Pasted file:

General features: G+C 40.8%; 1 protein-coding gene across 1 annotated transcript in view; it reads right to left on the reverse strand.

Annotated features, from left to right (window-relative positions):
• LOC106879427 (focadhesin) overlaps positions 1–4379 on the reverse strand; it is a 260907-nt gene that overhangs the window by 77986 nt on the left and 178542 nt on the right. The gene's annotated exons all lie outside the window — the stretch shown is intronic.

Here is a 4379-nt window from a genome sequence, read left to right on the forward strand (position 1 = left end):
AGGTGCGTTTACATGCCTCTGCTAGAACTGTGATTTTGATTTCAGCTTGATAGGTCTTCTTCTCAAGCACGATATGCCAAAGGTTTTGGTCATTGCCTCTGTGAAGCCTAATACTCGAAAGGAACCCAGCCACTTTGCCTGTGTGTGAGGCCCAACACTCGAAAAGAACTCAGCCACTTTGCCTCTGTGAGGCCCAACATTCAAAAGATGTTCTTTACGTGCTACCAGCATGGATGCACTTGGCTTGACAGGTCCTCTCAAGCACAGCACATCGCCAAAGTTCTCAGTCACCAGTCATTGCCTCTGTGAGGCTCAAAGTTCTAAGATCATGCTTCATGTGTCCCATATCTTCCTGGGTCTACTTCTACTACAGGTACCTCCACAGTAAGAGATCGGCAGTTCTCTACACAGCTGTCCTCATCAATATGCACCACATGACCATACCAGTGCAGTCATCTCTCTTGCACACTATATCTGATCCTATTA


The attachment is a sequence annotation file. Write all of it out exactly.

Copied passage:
General features: G+C 40.8%; 1 protein-coding gene across 1 annotated transcript in view; it reads right to left on the reverse strand.

Annotated features, from left to right (window-relative positions):
• LOC106879427 (focadhesin) overlaps positions 1–4379 on the reverse strand; it is a 260907-nt gene that overhangs the window by 77986 nt on the left and 178542 nt on the right. The gene's annotated exons all lie outside the window — the stretch shown is intronic.

Here is a 4379-nt window from a genome sequence, read left to right on the forward strand (position 1 = left end):
AGGTGCGTTTACATGCCTCTGCTAGAACTGTGATTTTGATTTCAGCTTGATAGGTCTTCTTCTCAAGCACGATATGCCAAAGGTTTTGGTCATTGCCTCTGTGAAGCCTAATACTCGAAAGGAACCCAGCCACTTTGCCTGTGTGTGAGGCCCAACACTCGAAAAGAACTCAGCCACTTTGCCTCTGTGAGGCCCAACATTCAAAAGATGTTCTTTACGTGCTACCAGCATGGATGCACTTGGCTTGACAGGTCCTCTCAAGCACAGCACATCGCCAAAGTTCTCAGTCACCAGTCATTGCCTCTGTGAGGCTCAAAGTTCTAAGATCATGCTTCATGTGTCCCATATCTTCCTGGGTCTACTTCTACTACAGGTACCTCCACAGTAAGAGATCGGCAGTTCTCTACACAGCTGTCCTCATCAATATGCACCACATGACCATACCAGTGCAGTCATCTCTCTTGCACACTATATCTGATCCTATTA